I have a distaste for finishing, but I have lovely visions of a navy-and-white version in my beach house. So nautical! Oh, I don't have a beach house? Can I have this one?
Sunday, April 18, 2010
Anyway, the reason for the preamble is to show you how much I love washcloths. In fact, I don't even really like to call them dishcloths, because they're far more multi-purposeful than that and I just made up a word there! Everybody and their brother has probably made the Ballband Dishcloth (Rav link) popularized by the first Mason-Dixon book, but the pattern is offered free. I have the book, but I asked for it for Christmas. The nubby texture of this cloth should be great for scrubbing (and exfoliating!) and it also seems like a great way to stashbust and play with color. That's a trifecta of win, if you ask me.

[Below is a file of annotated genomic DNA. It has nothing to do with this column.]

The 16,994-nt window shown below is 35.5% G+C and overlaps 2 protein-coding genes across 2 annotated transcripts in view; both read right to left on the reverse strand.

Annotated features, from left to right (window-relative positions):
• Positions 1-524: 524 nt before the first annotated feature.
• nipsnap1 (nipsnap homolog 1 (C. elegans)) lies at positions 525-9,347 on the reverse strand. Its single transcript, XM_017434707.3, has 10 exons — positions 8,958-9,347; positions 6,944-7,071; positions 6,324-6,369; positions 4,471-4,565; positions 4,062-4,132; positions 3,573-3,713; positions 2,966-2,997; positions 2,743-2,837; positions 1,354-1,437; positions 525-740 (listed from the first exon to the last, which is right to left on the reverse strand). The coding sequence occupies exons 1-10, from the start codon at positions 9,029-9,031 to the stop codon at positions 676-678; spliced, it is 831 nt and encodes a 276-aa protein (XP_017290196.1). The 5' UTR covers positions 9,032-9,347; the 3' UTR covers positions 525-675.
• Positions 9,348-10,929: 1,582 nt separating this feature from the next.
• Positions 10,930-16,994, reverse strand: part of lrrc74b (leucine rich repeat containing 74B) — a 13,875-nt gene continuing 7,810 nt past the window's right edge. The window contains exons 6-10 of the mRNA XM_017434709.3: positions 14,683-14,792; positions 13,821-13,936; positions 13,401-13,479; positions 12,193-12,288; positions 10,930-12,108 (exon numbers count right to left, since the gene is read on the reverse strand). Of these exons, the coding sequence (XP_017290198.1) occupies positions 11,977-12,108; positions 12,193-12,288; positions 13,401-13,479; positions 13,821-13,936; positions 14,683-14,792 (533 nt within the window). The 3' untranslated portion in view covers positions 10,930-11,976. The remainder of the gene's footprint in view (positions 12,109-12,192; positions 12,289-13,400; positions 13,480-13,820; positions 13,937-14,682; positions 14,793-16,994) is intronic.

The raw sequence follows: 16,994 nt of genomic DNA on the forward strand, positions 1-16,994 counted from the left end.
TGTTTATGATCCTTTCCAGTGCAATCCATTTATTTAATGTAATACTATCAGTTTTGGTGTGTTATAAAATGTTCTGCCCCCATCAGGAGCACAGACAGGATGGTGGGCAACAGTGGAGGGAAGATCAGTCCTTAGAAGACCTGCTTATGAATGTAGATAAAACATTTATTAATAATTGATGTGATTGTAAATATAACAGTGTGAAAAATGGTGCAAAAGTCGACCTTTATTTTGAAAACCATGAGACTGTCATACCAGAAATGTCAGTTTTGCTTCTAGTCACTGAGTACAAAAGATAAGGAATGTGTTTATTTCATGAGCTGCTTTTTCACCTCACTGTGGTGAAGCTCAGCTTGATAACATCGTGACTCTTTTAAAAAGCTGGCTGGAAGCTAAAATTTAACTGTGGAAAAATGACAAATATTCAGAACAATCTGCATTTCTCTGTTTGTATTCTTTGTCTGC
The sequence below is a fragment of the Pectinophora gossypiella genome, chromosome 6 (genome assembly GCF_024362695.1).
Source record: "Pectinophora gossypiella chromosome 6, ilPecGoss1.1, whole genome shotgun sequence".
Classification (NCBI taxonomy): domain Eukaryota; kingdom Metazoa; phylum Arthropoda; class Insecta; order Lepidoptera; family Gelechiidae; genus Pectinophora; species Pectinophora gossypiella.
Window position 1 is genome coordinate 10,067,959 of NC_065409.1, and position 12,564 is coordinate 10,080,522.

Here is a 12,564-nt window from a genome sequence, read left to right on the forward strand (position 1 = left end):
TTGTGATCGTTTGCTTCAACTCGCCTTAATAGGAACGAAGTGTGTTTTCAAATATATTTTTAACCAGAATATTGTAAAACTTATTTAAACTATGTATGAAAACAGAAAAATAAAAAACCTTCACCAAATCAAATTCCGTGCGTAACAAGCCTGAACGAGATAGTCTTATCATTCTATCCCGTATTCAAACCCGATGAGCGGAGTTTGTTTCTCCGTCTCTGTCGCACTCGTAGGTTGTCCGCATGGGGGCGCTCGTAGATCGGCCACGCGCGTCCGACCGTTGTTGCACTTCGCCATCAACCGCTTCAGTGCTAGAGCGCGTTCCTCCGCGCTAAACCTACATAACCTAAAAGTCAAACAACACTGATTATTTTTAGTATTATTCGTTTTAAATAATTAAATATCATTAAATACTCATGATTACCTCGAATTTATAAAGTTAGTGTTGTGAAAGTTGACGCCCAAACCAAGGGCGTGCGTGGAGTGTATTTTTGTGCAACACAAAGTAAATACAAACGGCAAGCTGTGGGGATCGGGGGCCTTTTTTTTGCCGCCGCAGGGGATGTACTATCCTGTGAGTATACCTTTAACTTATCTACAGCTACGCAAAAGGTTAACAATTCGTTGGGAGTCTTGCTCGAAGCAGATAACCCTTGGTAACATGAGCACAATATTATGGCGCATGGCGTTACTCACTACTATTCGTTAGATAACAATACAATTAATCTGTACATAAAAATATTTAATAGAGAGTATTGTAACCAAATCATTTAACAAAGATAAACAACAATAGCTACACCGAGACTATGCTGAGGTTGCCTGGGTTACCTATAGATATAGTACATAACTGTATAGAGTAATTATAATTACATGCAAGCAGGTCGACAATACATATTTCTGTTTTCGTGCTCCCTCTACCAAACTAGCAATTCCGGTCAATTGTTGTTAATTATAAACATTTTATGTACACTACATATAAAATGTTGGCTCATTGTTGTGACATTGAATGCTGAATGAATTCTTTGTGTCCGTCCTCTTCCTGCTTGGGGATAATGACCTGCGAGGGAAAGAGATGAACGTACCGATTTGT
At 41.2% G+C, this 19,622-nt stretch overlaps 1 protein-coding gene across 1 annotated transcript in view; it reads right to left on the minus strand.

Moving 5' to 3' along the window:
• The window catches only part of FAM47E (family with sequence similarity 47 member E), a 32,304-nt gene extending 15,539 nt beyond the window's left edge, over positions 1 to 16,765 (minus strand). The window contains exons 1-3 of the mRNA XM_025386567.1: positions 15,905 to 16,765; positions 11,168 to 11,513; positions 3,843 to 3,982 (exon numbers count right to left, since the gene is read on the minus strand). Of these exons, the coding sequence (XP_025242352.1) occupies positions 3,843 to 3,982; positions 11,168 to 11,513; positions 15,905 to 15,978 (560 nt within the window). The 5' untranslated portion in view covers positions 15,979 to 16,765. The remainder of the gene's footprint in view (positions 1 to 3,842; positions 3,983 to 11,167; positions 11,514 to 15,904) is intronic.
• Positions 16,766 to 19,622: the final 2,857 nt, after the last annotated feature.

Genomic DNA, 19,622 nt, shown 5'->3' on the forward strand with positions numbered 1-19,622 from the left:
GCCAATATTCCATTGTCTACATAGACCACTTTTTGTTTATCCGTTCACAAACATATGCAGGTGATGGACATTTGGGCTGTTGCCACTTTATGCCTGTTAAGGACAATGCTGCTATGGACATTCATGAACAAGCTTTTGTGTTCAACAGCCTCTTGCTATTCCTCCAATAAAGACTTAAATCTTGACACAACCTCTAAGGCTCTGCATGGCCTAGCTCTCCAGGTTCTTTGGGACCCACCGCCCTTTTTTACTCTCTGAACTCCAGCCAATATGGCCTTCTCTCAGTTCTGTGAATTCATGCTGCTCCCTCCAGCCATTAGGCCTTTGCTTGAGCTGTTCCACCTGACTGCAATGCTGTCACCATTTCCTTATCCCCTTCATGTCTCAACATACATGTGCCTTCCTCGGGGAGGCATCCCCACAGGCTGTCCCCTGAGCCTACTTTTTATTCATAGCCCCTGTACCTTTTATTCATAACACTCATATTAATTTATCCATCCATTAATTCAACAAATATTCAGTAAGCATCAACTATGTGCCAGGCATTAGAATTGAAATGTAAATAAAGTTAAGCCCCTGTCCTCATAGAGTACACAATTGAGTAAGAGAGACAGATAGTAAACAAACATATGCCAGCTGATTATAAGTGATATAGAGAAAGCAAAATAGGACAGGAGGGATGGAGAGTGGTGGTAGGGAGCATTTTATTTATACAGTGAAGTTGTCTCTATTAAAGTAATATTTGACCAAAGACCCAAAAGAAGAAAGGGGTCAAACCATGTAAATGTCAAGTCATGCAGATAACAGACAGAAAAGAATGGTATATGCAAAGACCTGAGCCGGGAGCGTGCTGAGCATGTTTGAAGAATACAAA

Wednesday, April 14, 2010
On Tuesday I went up to my LYS and met up with a friend who was willing to do some one-on-one with me to help me with my drop spindle. The personal help was invaluable. I feel a lot more confident with it, and my yarn looks better too. My first yarn looked like this. I call the new stuff my "second first" yarn. It looks like this.
Yeah, that's about 10 million times better. It's a lot more even and the twist is holding better too. My friend let me use some of her fiber, which was from a Shetland named Elmer. Elmer, you make a good fiber. I appreciate it.
Tuesday night was the Marble Valley Knitting Guild meeting. Everyone was supposed to have worked on their toe-up socks and do the afterthought heel that night, but of course I hadn't even tried to start mine. I brought the yarn and needles though, and the guild president was super-nice and sat on the floor and helped me with the directions.
So guys, this is really important and exciting and probably why I made this blog: socks. And I'm really making one. Granted, all I'm doing right now is knitting around the foot, but it's still a sock. I made a toe. Seriously.